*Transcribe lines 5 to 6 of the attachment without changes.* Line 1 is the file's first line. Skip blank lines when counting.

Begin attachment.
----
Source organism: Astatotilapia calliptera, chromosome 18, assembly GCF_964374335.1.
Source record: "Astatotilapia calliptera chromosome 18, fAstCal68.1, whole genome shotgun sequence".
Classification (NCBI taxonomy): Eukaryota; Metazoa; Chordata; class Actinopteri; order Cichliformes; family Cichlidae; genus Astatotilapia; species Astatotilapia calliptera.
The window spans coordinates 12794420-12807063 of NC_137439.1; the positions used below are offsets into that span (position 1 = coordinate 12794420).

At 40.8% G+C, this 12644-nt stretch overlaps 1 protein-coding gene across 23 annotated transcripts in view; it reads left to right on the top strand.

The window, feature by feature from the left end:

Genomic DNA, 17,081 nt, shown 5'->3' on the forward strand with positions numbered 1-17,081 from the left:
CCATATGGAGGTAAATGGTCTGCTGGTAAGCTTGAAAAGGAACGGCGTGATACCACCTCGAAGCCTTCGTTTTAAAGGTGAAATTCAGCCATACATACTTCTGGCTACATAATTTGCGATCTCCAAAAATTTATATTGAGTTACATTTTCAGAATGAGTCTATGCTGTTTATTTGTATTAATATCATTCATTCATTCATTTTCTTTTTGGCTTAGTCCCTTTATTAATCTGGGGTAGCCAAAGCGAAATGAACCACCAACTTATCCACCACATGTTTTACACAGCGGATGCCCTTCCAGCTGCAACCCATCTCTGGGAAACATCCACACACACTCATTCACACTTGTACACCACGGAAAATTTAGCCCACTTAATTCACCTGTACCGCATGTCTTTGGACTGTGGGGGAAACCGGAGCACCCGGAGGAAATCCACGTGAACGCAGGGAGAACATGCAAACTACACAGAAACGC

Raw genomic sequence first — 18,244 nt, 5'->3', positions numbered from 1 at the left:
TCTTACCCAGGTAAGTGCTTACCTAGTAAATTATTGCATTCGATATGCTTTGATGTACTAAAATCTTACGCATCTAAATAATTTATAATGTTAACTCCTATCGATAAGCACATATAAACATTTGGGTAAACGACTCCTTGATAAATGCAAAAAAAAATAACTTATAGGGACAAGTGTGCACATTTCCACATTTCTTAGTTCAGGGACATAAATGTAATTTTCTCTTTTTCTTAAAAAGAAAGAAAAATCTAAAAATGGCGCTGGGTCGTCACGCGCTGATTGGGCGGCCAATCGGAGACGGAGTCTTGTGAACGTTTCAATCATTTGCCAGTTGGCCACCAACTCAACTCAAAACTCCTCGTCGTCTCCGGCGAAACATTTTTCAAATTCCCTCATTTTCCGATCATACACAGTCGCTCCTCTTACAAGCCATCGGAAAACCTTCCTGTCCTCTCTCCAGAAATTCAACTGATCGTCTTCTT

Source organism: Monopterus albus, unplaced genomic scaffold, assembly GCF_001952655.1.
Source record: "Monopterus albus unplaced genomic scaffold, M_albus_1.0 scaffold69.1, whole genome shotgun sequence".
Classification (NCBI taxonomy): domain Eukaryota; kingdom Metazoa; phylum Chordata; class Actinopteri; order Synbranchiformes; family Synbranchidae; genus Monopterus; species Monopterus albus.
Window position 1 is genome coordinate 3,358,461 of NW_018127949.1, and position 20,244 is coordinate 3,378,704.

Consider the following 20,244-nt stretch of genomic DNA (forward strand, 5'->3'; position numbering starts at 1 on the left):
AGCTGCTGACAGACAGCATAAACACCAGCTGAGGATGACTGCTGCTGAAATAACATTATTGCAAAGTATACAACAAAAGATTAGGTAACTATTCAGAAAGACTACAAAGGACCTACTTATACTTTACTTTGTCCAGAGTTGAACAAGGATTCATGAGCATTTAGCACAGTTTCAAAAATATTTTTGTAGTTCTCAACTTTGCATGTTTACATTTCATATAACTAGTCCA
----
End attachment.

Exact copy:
At 40.8% G+C, this 12644-nt stretch overlaps 1 protein-coding gene across 23 annotated transcripts in view; it reads left to right on the top strand.

The window, feature by feature from the left end: